"I would be sitting under the same glass bell jar, stewing in my own sour air"
Cake platters and bell jar (left)
Creative Commons AttributionCake platters and bell jar (left) - Credit: Anthony Easton, Flickr

The idea of being confined within a bell jar is, of course, the novel's central metaphor for Esther Greenwood's experience of mental illness.

It is a particularly striking image, which conveys both the isolation and desolation of being imprisoned in a 'world of one's own', and the sense of stifling helplessness evoked by being unable to escape from that world.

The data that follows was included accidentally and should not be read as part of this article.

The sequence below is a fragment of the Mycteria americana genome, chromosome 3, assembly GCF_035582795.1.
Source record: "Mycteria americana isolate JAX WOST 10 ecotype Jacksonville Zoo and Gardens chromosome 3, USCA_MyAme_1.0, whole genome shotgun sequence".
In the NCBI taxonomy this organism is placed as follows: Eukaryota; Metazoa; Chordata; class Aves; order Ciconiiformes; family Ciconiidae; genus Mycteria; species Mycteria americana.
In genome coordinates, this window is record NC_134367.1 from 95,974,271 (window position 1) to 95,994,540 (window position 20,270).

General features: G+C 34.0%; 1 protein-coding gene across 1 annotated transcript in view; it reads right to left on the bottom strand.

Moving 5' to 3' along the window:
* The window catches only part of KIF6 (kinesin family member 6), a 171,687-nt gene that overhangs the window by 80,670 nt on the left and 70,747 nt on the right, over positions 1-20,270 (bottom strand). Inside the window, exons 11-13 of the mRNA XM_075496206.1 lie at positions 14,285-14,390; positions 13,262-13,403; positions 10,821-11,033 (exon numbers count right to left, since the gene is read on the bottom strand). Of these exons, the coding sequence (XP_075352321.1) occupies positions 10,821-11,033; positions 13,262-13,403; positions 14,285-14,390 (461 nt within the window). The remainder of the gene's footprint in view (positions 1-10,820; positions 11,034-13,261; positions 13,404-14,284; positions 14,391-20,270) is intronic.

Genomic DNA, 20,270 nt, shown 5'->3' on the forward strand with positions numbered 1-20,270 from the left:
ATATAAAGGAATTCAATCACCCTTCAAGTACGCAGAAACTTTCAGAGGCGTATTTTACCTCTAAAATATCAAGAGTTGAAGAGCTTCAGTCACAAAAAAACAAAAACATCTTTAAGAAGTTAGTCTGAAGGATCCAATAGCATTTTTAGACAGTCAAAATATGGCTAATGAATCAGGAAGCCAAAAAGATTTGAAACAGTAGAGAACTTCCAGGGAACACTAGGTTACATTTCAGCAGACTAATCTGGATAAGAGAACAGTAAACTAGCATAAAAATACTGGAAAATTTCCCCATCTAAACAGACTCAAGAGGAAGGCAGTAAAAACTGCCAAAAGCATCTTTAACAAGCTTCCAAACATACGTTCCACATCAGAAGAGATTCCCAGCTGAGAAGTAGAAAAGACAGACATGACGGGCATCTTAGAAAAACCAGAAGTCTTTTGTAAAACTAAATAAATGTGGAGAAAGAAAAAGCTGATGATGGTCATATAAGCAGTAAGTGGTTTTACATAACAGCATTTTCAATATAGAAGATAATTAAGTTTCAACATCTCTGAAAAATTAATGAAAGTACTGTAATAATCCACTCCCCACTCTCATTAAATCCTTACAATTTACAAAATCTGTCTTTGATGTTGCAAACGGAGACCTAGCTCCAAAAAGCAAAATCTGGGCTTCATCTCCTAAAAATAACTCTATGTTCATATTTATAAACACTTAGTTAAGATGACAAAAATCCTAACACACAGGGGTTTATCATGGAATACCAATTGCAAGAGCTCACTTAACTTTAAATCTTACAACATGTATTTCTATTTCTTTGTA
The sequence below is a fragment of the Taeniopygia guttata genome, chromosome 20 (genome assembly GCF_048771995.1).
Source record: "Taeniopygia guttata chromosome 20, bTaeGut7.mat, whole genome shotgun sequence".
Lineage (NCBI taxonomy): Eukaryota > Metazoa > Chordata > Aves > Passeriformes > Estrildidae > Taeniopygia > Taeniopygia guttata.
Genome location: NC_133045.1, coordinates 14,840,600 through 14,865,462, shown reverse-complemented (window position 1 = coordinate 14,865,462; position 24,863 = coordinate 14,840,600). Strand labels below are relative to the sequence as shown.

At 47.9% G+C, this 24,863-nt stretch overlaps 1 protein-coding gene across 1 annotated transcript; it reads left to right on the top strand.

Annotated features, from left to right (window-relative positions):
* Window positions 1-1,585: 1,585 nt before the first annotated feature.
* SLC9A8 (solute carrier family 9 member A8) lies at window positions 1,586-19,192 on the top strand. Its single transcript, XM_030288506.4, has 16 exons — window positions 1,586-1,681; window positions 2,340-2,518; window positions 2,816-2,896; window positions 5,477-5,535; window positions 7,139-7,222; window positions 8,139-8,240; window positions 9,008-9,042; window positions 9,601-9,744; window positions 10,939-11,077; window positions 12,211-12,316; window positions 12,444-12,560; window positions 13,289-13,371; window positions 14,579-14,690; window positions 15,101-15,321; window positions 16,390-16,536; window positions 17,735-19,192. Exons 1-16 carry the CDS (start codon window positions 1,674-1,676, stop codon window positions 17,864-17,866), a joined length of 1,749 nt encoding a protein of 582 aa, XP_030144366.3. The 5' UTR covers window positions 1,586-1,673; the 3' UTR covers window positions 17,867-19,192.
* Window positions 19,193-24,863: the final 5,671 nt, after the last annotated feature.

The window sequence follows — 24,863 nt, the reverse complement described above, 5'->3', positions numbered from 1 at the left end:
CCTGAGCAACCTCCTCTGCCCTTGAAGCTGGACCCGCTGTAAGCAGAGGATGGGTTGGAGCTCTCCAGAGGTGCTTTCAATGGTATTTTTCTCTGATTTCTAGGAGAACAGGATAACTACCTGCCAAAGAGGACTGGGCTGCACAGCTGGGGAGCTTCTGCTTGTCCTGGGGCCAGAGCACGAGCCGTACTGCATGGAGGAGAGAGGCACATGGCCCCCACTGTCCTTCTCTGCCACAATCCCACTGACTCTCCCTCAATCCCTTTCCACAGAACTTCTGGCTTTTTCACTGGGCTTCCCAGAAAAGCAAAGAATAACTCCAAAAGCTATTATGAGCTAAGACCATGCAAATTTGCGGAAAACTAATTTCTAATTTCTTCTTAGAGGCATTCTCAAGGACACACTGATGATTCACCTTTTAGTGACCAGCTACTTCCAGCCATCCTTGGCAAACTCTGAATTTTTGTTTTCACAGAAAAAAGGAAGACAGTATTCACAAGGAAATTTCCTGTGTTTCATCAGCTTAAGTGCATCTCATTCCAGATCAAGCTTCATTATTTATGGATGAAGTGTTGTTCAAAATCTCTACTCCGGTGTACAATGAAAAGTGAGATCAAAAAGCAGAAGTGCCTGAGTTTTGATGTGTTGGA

In Jacqueline Rose's critical analysis* of the work of Sylvia Plath, she notes that one of the characters in the well known film, Barbary Coast (1935), says, 'I was born in a bell jar'.

*Jacqueline Rose, The Haunting of Sylvia Plath (Virago, 1992 paperback edition) p. 186